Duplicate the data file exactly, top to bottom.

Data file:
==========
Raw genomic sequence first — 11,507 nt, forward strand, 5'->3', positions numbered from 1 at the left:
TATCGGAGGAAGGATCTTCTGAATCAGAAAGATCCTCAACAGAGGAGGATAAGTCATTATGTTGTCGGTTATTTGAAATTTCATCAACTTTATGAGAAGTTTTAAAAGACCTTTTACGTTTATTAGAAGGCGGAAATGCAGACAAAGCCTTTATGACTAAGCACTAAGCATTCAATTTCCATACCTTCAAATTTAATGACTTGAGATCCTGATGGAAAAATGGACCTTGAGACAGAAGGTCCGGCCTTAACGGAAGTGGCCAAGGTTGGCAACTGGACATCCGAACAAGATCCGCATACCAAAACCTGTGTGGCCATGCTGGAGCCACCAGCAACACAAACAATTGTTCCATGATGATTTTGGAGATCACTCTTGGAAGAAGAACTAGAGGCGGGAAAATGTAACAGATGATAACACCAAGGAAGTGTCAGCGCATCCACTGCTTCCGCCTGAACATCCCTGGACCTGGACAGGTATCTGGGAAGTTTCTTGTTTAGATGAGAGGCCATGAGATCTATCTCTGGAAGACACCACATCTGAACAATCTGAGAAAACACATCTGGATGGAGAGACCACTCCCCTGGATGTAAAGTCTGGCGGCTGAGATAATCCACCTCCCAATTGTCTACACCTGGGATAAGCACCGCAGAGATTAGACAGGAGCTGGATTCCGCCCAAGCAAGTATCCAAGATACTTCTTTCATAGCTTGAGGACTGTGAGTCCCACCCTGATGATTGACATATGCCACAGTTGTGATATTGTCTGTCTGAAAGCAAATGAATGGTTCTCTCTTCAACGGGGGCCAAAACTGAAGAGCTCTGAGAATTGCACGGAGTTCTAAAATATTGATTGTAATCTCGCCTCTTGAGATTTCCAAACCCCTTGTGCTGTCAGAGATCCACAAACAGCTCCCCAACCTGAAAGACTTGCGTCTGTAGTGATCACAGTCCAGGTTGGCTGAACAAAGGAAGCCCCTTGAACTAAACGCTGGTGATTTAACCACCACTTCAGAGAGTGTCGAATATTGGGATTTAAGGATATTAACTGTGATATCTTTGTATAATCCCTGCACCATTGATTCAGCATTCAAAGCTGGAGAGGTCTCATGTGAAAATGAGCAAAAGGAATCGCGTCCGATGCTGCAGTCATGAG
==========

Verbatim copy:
Raw genomic sequence first — 11,507 nt, forward strand, 5'->3', positions numbered from 1 at the left:
TATCGGAGGAAGGATCTTCTGAATCAGAAAGATCCTCAACAGAGGAGGATAAGTCATTATGTTGTCGGTTATTTGAAATTTCATCAACTTTATGAGAAGTTTTAAAAGACCTTTTACGTTTATTAGAAGGCGGAAATGCAGACAAAGCCTTTATGACTAAGCACTAAGCATTCAATTTCCATACCTTCAAATTTAATGACTTGAGATCCTGATGGAAAAATGGACCTTGAGACAGAAGGTCCGGCCTTAACGGAAGTGGCCAAGGTTGGCAACTGGACATCCGAACAAGATCCGCATACCAAAACCTGTGTGGCCATGCTGGAGCCACCAGCAACACAAACAATTGTTCCATGATGATTTTGGAGATCACTCTTGGAAGAAGAACTAGAGGCGGGAAAATGTAACAGATGATAACACCAAGGAAGTGTCAGCGCATCCACTGCTTCCGCCTGAACATCCCTGGACCTGGACAGGTATCTGGGAAGTTTCTTGTTTAGATGAGAGGCCATGAGATCTATCTCTGGAAGACACCACATCTGAACAATCTGAGAAAACACATCTGGATGGAGAGACCACTCCCCTGGATGTAAAGTCTGGCGGCTGAGATAATCCACCTCCCAATTGTCTACACCTGGGATAAGCACCGCAGAGATTAGACAGGAGCTGGATTCCGCCCAAGCAAGTATCCAAGATACTTCTTTCATAGCTTGAGGACTGTGAGTCCCACCCTGATGATTGACATATGCCACAGTTGTGATATTGTCTGTCTGAAAGCAAATGAATGGTTCTCTCTTCAACGGGGGCCAAAACTGAAGAGCTCTGAGAATTGCACGGAGTTCTAAAATATTGATTGTAATCTCGCCTCTTGAGATTTCCAAACCCCTTGTGCTGTCAGAGATCCACAAACAGCTCCCCAACCTGAAAGACTTGCGTCTGTAGTGATCACAGTCCAGGTTGGCTGAACAAAGGAAGCCCCTTGAACTAAACGCTGGTGATTTAACCACCACTTCAGAGAGTGTCGAATATTGGGATTTAAGGATATTAACTGTGATATCTTTGTATAATCCCTGCACCATTGATTCAGCATTCAAAGCTGGAGAGGTCTCATGTGAAAATGAGCAAAAGGAATCGCGTCCGATGCTGCAGTCATGAG